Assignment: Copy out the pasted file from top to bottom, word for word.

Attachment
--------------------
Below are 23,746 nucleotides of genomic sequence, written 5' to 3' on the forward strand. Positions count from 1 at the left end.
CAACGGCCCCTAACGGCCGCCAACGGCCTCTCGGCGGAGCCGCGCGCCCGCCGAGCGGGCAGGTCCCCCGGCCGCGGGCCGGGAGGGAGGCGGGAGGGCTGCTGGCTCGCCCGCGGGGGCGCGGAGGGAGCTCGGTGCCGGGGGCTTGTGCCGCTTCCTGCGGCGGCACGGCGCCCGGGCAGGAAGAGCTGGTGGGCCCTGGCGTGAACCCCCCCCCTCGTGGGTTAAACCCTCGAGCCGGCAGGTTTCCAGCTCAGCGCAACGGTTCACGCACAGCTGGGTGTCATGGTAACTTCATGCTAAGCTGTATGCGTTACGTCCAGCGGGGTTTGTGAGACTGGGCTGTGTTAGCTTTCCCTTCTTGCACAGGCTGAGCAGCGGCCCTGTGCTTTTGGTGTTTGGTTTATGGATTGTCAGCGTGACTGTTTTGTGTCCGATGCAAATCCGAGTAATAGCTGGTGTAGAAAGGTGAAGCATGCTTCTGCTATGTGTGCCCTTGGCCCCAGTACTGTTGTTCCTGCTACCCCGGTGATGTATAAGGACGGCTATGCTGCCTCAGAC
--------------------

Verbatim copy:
Below are 23,746 nucleotides of genomic sequence, written 5' to 3' on the forward strand. Positions count from 1 at the left end.
CAACGGCCCCTAACGGCCGCCAACGGCCTCTCGGCGGAGCCGCGCGCCCGCCGAGCGGGCAGGTCCCCCGGCCGCGGGCCGGGAGGGAGGCGGGAGGGCTGCTGGCTCGCCCGCGGGGGCGCGGAGGGAGCTCGGTGCCGGGGGCTTGTGCCGCTTCCTGCGGCGGCACGGCGCCCGGGCAGGAAGAGCTGGTGGGCCCTGGCGTGAACCCCCCCCCTCGTGGGTTAAACCCTCGAGCCGGCAGGTTTCCAGCTCAGCGCAACGGTTCACGCACAGCTGGGTGTCATGGTAACTTCATGCTAAGCTGTATGCGTTACGTCCAGCGGGGTTTGTGAGACTGGGCTGTGTTAGCTTTCCCTTCTTGCACAGGCTGAGCAGCGGCCCTGTGCTTTTGGTGTTTGGTTTATGGATTGTCAGCGTGACTGTTTTGTGTCCGATGCAAATCCGAGTAATAGCTGGTGTAGAAAGGTGAAGCATGCTTCTGCTATGTGTGCCCTTGGCCCCAGTACTGTTGTTCCTGCTACCCCGGTGATGTATAAGGACGGCTATGCTGCCTCAGAC